• Paul Burgess

Database Trending - an interesting perspective

Updated: Apr 24

Human nature is to measure - good versus bad, better versus worse, consider the references to Bo Derek's movie '10' or David Letterman's 'Top 10 lists'. Those social references are just a reflection in how we make technology decisions today - especially databases.. Rather it is benchmarking with TPC results, where a vendor falls in Gartner Magic Quadrant charts or the 'score cards' a team uses to put measures to Request for Proposals (RFP)s. The number of clients that would hire my employers over the years to be that 'outside voice' were usually to negate the political fallout if something ever went wrong - blame 'the consultant'. In the end, no know wants to risk their career.

A measure that has come to light worth calling out when it comes to data management is from the DB-Engines website. It covers about anyone you can imagine from a detailed vendor perspective - even IMS is still listed and that was released over 50 years ago. What the listing also gives us is a comparison to appreciate both point-in-time comparisons and a technologies rise or drop over time. If we consider the root problem with benchmarking, vendor reviews and RFPs they are a snapshot in time when they are published. DB-Engines adds to this change-over-time.


They even hand out awards titled 'Database of the Year' based on their own analysis (versus other publications who are pay-to-win types). For instance the last 5 years are:

Vendor

Year

Snowflake

2021

Postgres

2020

MySQL

2019

Postgres

2018

Postgres

2017

This author also likes to add some observations and viewpoints:s.

Vendor

Comments

Amazon

They have such a large catalog of technology - and databases - they cannot do any of it well. Consider the stagnation of so many of their repositories.

Microsoft

Their flagship SQLServer is in the top 5, but their 2012 version goes end of life this summer and Microsoft's preferred go-forward is to move those workloads into their Azure cloud. Suspect the status for SQLServer to go down but because not everyone is on Azure, do not predict the Azure cloud options to rise at the same pace.

Oracle

From the moment I met Larry Ellison in 1995, there has been a stigma and distrust for the entire company and the man. Fast forward to 2022 and even though they are still #1, suspect their reckoning as they only want on-premise Oracle licenses to the tier 1 workloads in the cloud are on the Oracle cloud. They purchased Peoplesoft, Siebel and other technologies to drive database consumption. But those same technologies are going away as enterprises move to the cloud. Add let us now forget their ownership of MySQL and the eroding loss in confidence for that technology at the hands of Larry. Refer to this article for more on this front.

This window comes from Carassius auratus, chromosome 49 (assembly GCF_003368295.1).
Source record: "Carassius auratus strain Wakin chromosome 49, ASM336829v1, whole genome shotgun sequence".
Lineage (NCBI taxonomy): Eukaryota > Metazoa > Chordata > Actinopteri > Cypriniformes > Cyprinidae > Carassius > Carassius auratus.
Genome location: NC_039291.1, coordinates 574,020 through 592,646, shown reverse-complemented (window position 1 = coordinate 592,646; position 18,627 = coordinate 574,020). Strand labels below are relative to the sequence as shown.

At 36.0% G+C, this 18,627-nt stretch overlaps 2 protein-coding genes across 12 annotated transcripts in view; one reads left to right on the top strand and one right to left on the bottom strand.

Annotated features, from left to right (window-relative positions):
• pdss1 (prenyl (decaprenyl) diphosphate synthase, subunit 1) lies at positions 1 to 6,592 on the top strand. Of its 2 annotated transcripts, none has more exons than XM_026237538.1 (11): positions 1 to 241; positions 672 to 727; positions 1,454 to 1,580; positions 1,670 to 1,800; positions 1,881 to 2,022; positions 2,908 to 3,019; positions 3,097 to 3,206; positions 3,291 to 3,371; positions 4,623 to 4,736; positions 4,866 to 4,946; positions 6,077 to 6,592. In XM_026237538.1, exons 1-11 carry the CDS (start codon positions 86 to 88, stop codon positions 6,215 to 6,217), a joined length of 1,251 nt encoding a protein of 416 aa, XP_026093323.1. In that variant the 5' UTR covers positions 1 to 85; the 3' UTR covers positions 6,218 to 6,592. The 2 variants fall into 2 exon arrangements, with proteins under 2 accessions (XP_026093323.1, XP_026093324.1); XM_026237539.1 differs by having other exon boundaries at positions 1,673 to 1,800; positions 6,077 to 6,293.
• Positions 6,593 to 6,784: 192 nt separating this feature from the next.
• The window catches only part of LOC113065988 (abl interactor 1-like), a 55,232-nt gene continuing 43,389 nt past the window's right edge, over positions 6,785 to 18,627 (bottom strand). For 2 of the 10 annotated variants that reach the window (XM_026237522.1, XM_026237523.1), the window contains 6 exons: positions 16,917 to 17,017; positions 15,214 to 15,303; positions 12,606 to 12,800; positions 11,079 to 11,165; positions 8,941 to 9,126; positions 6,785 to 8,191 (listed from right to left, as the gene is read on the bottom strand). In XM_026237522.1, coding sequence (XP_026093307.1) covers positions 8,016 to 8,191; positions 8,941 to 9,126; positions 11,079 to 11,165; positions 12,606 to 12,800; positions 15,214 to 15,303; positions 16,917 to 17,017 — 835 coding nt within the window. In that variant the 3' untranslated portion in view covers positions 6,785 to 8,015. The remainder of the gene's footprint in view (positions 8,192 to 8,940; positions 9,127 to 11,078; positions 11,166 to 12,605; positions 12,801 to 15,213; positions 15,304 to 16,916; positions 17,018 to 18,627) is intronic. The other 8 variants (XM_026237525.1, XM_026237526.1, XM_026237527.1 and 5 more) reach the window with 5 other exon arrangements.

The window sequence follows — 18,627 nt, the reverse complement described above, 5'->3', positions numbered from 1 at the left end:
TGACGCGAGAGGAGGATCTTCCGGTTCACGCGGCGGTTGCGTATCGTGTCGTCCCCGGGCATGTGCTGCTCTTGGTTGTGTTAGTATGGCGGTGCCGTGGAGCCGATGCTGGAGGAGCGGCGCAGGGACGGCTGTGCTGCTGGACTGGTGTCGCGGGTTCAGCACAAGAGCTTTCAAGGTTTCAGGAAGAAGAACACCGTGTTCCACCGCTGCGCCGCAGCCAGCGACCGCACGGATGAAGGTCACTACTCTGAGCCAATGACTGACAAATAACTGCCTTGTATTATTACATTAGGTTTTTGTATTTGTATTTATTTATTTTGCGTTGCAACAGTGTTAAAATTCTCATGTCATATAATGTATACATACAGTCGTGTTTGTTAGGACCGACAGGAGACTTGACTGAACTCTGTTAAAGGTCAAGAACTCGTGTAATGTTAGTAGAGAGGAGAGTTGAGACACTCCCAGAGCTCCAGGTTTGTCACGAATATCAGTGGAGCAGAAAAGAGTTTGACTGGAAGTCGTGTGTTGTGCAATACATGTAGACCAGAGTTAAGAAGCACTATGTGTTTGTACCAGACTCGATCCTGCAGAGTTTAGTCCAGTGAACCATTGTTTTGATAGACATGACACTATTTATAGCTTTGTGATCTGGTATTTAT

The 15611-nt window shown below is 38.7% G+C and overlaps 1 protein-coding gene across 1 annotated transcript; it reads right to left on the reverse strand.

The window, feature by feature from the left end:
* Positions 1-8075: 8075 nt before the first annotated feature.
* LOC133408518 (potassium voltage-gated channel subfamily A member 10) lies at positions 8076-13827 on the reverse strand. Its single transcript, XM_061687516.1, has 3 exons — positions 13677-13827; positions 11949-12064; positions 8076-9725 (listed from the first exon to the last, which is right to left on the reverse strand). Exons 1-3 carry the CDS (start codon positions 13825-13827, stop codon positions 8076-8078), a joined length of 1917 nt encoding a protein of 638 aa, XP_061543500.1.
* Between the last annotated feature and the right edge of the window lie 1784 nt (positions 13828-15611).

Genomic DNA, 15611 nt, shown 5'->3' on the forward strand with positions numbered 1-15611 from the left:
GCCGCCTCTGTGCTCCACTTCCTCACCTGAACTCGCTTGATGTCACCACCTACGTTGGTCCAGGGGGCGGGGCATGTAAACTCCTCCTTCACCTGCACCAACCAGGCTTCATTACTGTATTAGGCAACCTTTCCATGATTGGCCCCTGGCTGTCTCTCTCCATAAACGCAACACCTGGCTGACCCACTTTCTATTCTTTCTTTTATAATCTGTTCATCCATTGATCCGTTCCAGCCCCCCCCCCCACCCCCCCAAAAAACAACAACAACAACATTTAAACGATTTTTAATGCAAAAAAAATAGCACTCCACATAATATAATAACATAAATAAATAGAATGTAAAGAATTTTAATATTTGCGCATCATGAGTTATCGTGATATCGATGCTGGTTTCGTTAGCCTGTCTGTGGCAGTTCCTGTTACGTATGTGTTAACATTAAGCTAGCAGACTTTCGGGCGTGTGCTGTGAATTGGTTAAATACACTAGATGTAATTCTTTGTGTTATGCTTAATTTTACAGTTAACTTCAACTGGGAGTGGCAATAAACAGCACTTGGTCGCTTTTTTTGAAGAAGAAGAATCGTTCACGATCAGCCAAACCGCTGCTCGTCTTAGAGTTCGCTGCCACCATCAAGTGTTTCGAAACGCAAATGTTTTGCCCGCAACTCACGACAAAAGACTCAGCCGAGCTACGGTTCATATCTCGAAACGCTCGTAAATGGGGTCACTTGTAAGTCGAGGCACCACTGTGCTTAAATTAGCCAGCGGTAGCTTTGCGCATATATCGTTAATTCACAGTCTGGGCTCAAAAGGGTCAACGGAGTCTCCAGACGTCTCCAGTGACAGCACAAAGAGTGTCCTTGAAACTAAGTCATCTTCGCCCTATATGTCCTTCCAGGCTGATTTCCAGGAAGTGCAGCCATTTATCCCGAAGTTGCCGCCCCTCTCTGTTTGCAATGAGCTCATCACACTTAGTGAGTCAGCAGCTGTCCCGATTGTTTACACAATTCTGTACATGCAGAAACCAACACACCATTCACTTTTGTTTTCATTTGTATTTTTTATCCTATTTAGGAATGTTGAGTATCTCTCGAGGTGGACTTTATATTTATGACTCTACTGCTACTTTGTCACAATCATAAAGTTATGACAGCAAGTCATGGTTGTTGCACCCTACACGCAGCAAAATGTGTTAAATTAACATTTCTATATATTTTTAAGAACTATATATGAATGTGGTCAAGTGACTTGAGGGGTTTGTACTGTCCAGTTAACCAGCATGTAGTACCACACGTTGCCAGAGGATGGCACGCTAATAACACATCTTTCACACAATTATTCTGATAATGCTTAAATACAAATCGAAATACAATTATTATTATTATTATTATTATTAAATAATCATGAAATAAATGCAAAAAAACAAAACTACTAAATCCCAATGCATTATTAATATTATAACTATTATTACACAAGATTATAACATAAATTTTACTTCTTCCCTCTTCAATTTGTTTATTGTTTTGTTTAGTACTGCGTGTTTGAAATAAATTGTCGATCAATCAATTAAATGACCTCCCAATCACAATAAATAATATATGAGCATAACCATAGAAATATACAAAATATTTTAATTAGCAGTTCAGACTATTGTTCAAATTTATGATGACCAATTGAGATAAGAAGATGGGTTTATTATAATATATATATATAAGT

Snowflake

Are the most compelling here as DB-Engines voted them the 'Database of the Year' in 2021. From a measurement perspective, their meteoric rise in the ranks over the last few years is more impressive. April 2020 their score was 2.4 (#117th on the list). In April 2021 they are 89.45 (and #14th on the list). Referring to the diagram above, they moved from #29 to #14 in the 12 months. I recommend organizations find out for themselves why this is and report back to me as this author was taken away much to be impressed with Snowflake.

Data Bricks

Of the 391 repositories listed, they are non-existent. They should stay in their core competency of Spark.

Teradata

The move to the cloud is not treating this legacy on-premise appliance stalwart well. They are laying off employees (during a labor shortage), they maintain a premium price for their cloud offerings called Vantage and earlier this year they initiated a $250 million stock buy back. These all add up to lost customer revenues and confidence.

Google

They are mentioned last because at least Azure and Amazon attempt to have a partner program to round out their platform consumption. The experiences and observations of Google are of a lack of anyone else to make money on their platform. They have a 'playing in the GCP sandbox' problem.

There are so many others not referenced above because of the lack of relevance in the modern technology world or their use is more niche (NoSQL, time series, etc). Consider:

  • IBM sold off Informix engineering and support to HCL. They acquired, killed and brought back Netezza. Add to it the IBM Cloud Pak for Data which is a way to bring loads of old tech together and make it look new. Reminds us of the collapsed mortgage bond market of 2008.

  • Postgres is the only true open-source technology showing forward momentum but because AWS, Azure and GCP all have a multitude of offerings. The other players like EnterpriseDB and Crunchy (who represent a majority of the contributions to the project) are all challenged with market differentiation better versus the cloud offerings.

  • SAP's ownership of Sybase (now called Adaptive Server) will continue to drop with the announced end-of-life to ASE by 2025.

  • It looks like Single Store (the rebranded MEMSql technology) has received investments from IBM and now being resold by IBM.

This summer should be interesting time to watch what happens around IPOs, acquisitions and how the old-try-to-look-new again.

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